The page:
HZB & IKZ bundle their competencies In crystalline energy and quantum materials

The participants after signing the cooperation agreement between IKZ and HZB in corona-conform distance: (from left to right) Dr. Andreas Popp (IKZ), Dr. Manuela Urban (FVB), Dr. Peter Gaal (IKZ), Prof. Dr. Catherine Dubourdieu (HZB), Prof. Dr. Thomas Schröder (IKZ), Prof. Dr. Bernd Rech (HZB), Thomas Frederking (HZB).

The participants after signing the cooperation agreement between IKZ and HZB in corona-conform distance: (from left to right) Dr. Andreas Popp (IKZ), Dr. Manuela Urban (FVB), Dr. Peter Gaal (IKZ), Prof. Dr. Catherine Dubourdieu (HZB), Prof. Dr. Thomas Schröder (IKZ), Prof. Dr. Bernd Rech (HZB), Thomas Frederking (HZB). © Sandra Fischer/HZB

On September 11, 2020, the Helmholtz-Zentrum Berlin (HZB) and the Leibniz-Institut für Kristallzüchtung (IKZ) signed a cooperation agreement to advance joint research on energy and quantum materials. As part of the cooperation, new types of X-ray optics for synchrotron radiation sources are also being developed.

IKZ and HZB share a long history of joint collaboration: IKZ scientists use the BESSY II radiation source from the HZB on a regular basis for their material science studies. In turn, the crystal growers of the IKZ develop and manufacture components that bring out the special properties of BESSY II.

"We are very pleased that we can strengthen our close cooperation with the cooperation agreement,” says Prof. Bernd Rech, scientific director at the HZB. “At BESSY II we offer a variety of x-ray analytical methods for the analysis of complex material systems. As part of our cooperation, we can use our complementary competencies specifically to jointly develop research areas in energy research and quantum technologies.”

Prof. Thomas Schröder, scientific director at the IKZ, also emphasizes the opportunities that the cooperation between the two research institutions allows: “The IKZ is very interested in initiating joint R&D projects on materials for photovoltaics and power electronics with the scientists of the HZB to maximize our impact in this research area.“ Since Prof. Schröder himself spent part of his career in synchrotron research, there is also a personal affinity towards materials and methods development for large-scale research facilities. “Today I am very happy that IKZ can start new R&D projects with BESSY II in order to support the synchrotron sources with our crystalline materials, for example through active and passive X-ray optics.”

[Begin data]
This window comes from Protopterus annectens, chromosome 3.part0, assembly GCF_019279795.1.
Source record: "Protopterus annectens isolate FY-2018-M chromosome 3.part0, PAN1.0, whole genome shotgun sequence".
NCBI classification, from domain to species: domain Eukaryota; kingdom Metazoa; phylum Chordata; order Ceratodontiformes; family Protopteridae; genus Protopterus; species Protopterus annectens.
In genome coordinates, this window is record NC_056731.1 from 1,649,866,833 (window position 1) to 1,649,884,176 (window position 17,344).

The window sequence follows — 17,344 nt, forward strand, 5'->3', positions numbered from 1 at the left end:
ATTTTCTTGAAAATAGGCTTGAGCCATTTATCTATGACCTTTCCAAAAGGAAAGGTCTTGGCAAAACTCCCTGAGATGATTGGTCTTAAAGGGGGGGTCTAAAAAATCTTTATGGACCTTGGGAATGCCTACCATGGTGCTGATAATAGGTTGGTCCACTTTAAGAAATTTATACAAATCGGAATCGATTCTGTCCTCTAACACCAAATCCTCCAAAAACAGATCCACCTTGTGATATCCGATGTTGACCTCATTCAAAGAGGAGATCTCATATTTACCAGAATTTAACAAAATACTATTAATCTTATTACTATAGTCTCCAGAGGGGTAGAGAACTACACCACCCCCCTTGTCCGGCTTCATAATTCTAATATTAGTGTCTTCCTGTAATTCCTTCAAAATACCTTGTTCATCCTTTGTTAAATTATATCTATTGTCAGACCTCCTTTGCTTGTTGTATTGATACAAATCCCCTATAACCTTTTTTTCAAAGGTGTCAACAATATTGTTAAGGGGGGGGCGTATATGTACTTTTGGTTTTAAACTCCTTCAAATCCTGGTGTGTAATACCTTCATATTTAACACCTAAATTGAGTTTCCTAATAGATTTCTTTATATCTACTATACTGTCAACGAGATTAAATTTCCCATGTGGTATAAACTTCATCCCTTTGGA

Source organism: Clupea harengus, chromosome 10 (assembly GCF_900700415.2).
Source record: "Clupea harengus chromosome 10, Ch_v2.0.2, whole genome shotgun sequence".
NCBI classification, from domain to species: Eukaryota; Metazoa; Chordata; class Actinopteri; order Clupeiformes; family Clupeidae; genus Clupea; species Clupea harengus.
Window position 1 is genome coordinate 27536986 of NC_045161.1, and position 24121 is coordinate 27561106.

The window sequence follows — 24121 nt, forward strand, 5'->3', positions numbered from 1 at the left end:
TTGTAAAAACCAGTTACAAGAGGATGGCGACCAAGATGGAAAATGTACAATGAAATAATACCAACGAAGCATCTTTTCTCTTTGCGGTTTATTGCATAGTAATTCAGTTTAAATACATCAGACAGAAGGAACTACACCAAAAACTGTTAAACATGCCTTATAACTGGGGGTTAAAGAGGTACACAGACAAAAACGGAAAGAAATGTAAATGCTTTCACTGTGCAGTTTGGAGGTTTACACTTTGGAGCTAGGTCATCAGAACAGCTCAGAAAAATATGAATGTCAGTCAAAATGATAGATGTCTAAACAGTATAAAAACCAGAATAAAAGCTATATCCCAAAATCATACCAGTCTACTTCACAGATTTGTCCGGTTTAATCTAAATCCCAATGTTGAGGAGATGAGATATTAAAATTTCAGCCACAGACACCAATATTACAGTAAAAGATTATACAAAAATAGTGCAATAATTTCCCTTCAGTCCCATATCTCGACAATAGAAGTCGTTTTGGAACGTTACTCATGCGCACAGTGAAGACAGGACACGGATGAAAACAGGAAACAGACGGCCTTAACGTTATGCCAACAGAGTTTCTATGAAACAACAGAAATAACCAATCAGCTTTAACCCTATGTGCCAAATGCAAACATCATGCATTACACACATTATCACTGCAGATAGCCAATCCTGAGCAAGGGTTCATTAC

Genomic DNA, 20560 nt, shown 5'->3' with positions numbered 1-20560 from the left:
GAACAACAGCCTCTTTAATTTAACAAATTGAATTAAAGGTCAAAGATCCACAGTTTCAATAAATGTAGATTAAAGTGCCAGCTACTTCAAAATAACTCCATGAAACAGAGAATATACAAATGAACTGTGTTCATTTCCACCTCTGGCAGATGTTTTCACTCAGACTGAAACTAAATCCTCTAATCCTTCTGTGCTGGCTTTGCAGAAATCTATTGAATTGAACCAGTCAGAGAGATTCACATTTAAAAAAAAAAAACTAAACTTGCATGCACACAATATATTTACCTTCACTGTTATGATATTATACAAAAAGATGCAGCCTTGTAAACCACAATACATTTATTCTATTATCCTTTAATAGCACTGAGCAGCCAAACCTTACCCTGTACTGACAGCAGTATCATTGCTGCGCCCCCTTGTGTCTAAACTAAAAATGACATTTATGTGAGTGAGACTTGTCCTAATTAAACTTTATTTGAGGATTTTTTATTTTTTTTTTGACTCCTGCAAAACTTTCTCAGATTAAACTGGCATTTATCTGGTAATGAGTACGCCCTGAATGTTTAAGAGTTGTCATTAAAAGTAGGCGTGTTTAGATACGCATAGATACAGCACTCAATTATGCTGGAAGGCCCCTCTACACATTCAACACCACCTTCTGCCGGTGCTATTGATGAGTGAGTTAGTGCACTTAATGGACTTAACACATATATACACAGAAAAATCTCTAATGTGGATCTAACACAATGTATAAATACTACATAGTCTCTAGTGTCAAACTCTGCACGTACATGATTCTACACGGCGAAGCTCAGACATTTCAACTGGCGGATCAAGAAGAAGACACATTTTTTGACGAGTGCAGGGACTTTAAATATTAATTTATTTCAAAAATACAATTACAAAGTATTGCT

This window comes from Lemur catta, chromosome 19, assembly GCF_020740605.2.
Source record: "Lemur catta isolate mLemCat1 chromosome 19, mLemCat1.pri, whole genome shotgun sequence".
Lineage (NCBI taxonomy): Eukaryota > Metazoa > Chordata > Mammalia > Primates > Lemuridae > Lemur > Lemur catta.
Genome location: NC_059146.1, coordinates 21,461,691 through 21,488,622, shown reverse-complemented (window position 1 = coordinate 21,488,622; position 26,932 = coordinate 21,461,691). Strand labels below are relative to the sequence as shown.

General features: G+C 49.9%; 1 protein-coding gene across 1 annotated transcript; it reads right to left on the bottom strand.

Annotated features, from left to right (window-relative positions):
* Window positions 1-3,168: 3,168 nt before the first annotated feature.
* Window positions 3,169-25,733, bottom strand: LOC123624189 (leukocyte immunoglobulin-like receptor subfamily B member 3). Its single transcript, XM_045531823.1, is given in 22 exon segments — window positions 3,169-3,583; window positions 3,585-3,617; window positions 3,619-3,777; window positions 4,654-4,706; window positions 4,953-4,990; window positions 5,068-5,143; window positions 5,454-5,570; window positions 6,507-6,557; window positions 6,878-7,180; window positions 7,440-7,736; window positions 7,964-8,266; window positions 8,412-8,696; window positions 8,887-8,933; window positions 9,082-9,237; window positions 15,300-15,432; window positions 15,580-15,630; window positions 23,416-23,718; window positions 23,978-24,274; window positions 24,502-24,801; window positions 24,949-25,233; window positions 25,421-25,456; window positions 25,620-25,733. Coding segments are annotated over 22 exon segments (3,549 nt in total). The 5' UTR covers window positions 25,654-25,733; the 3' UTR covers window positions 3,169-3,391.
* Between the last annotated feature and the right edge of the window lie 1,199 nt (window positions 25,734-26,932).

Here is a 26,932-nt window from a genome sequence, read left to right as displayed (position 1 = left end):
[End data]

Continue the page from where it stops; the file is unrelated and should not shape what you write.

Short description of IKZ:

The Leibniz-Institut für Kristallzüchtung in Berlin-Adlershof is an international competence center for science, technology, service and transfer in the field of crystalline materials. The research and development spectrum ranges from basic and applied research to pre-industrial research tasks. The IKZ develops innovations in crystalline materials through its expertise in plant engineering, numerical simulation and crystal growth to achieve crystalline materials of the highest quality with tailored properties. The unique selling point of the institute is the research on volume crystals. This work is accompanied by research and development on nanostructures and thin films as well as strong theoretical and experimental research into materials.

IKZ


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